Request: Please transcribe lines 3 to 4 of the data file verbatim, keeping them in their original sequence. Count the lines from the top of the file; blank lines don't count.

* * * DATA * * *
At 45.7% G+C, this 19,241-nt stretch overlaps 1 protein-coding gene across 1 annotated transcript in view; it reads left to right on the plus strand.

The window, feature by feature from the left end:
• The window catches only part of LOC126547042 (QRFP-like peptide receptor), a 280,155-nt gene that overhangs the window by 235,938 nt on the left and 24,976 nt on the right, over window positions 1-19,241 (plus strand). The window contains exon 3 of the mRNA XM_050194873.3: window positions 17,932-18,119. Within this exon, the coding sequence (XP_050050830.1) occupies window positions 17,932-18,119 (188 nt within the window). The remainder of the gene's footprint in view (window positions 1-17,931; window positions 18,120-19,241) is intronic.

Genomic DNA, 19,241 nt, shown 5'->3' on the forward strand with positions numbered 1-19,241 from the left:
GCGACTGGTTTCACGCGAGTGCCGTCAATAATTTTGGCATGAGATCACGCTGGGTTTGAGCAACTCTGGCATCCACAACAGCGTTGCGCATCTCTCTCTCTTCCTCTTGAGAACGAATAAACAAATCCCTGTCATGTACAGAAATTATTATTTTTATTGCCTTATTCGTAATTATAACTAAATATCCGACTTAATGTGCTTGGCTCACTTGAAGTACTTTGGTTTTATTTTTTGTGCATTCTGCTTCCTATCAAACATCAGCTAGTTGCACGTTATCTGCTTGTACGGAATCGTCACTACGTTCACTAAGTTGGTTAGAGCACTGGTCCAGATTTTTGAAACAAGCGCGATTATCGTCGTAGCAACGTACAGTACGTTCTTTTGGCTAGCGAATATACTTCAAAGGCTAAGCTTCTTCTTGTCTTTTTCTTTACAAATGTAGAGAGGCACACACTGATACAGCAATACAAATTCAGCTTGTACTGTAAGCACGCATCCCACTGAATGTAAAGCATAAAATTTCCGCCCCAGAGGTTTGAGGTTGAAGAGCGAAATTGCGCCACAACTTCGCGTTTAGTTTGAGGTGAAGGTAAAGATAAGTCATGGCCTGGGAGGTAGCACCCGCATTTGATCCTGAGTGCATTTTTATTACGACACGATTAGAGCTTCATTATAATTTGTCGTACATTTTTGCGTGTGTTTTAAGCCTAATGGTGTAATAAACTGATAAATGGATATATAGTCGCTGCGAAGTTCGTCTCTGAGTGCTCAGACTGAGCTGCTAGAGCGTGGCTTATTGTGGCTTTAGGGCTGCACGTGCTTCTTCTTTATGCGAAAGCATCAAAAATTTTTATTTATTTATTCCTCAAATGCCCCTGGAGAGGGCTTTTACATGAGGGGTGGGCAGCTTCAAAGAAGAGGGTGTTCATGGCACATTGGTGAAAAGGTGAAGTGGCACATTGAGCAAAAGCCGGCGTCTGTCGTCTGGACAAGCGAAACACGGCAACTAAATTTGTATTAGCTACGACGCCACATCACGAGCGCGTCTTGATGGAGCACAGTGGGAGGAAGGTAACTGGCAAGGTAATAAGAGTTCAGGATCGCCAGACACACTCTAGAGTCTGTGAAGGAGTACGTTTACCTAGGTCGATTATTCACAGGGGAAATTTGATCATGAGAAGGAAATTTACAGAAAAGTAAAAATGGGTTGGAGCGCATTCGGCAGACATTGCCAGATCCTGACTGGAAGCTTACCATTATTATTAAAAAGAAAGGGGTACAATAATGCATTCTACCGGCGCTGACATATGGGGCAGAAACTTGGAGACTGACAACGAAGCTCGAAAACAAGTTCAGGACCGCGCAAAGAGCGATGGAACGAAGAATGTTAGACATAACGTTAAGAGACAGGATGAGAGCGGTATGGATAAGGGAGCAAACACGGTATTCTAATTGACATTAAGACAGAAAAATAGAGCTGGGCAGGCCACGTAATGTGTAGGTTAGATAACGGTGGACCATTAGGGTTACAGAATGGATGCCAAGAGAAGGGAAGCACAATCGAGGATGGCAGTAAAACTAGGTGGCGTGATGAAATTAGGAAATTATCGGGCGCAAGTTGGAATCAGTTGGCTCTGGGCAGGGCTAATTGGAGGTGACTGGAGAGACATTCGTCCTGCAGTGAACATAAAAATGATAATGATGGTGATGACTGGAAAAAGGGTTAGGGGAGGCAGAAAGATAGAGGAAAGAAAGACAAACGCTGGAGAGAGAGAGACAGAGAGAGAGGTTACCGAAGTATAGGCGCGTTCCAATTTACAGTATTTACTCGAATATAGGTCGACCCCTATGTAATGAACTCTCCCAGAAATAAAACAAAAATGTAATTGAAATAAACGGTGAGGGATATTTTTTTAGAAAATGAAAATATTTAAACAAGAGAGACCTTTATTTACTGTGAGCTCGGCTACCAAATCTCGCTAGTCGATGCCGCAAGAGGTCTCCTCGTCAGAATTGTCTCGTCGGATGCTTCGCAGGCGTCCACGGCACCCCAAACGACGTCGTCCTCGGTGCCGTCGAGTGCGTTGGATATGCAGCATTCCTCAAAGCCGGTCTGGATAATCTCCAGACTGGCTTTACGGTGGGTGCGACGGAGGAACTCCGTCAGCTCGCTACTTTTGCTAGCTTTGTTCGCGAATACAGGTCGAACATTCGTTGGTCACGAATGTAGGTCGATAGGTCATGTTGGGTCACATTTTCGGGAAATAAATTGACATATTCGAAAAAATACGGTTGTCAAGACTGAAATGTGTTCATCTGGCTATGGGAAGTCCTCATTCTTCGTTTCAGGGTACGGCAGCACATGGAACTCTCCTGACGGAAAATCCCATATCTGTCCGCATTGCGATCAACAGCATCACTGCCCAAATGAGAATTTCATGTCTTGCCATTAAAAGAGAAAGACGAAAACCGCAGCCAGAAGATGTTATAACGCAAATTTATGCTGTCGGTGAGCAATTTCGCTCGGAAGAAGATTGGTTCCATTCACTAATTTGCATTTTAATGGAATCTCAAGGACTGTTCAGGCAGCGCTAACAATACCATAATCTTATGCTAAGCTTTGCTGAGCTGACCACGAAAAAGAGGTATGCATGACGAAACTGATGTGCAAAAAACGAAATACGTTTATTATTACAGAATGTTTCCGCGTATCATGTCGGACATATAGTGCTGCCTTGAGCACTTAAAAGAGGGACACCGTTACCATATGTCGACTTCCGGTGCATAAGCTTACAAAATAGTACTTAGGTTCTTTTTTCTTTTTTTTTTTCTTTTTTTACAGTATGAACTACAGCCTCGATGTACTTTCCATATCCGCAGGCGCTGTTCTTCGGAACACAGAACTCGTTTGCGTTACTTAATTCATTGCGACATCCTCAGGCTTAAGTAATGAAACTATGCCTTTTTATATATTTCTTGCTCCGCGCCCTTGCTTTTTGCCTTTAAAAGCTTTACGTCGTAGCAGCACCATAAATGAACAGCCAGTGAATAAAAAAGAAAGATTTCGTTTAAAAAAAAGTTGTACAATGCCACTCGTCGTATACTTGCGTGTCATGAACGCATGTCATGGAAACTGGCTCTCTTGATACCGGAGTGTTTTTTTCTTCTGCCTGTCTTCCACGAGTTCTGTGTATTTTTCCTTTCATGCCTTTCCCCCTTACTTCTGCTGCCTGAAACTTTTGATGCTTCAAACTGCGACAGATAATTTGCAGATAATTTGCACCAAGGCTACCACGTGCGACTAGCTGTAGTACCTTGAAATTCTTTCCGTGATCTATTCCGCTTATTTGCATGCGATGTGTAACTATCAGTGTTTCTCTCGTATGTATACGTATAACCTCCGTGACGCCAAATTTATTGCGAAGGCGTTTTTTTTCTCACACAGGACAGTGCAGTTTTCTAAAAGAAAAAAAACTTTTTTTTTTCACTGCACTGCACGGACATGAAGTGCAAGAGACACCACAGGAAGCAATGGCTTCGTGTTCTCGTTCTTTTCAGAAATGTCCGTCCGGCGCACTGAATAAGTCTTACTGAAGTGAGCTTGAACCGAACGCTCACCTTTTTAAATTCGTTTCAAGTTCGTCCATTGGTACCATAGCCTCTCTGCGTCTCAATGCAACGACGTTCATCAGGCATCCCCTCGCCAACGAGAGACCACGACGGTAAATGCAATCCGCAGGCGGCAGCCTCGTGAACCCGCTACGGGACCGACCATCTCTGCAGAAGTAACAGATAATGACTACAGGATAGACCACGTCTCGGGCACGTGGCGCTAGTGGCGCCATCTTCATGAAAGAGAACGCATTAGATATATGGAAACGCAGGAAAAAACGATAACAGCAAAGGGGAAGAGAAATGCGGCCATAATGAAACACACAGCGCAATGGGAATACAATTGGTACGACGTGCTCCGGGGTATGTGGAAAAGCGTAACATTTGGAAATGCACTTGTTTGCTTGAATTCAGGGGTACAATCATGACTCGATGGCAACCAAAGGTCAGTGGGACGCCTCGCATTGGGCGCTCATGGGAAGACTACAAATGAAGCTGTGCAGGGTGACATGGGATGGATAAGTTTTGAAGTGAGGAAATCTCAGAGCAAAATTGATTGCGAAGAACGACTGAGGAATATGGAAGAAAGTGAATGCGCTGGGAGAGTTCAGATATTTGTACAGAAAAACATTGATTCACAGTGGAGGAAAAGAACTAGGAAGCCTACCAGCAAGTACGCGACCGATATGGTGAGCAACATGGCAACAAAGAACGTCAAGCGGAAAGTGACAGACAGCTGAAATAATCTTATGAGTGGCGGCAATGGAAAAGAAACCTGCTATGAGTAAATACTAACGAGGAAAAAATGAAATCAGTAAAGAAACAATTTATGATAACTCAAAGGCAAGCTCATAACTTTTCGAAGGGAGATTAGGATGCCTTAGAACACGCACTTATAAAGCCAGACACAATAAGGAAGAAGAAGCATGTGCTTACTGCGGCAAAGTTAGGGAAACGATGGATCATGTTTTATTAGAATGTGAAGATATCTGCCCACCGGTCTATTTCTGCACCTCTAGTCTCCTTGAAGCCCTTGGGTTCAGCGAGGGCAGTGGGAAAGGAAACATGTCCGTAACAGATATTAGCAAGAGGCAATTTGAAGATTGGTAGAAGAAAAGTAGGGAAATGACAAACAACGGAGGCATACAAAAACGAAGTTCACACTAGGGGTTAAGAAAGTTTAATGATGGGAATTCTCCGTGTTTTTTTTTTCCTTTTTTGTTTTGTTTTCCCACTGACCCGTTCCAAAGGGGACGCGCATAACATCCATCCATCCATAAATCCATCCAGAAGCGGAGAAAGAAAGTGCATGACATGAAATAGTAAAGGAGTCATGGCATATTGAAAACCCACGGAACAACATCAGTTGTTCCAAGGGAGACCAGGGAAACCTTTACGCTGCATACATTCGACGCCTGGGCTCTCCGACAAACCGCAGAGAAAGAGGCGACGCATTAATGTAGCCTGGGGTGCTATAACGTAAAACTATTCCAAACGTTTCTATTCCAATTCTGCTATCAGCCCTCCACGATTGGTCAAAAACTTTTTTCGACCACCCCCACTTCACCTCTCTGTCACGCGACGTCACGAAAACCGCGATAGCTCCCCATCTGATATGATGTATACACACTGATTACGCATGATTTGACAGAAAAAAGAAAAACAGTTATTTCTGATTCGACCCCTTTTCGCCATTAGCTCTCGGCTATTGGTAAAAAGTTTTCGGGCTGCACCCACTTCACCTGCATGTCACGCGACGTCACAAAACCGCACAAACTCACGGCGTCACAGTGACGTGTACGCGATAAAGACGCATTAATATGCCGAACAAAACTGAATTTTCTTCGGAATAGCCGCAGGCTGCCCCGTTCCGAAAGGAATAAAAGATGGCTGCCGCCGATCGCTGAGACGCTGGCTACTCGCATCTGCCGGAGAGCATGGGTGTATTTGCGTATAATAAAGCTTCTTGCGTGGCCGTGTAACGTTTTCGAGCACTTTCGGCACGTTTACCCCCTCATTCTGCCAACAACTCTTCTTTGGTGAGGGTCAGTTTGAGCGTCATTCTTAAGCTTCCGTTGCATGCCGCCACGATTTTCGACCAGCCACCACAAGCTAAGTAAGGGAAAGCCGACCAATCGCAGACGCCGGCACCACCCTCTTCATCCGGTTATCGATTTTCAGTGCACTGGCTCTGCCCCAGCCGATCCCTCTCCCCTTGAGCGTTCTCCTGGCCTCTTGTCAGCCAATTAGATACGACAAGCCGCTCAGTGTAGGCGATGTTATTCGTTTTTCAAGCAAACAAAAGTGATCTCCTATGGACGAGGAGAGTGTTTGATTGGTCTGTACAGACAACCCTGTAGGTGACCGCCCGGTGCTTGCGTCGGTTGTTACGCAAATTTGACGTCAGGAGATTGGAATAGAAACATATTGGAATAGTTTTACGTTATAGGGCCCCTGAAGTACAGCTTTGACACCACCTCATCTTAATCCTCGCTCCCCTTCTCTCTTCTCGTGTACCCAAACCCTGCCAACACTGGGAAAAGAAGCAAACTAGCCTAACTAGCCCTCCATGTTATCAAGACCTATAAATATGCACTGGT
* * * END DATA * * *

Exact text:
• The window catches only part of LOC126547042 (QRFP-like peptide receptor), a 280,155-nt gene that overhangs the window by 235,938 nt on the left and 24,976 nt on the right, over window positions 1-19,241 (plus strand). The window contains exon 3 of the mRNA XM_050194873.3: window positions 17,932-18,119. Within this exon, the coding sequence (XP_050050830.1) occupies window positions 17,932-18,119 (188 nt within the window). The remainder of the gene's footprint in view (window positions 1-17,931; window positions 18,120-19,241) is intronic.

Genomic DNA, 19,241 nt, shown 5'->3' on the forward strand with positions numbered 1-19,241 from the left: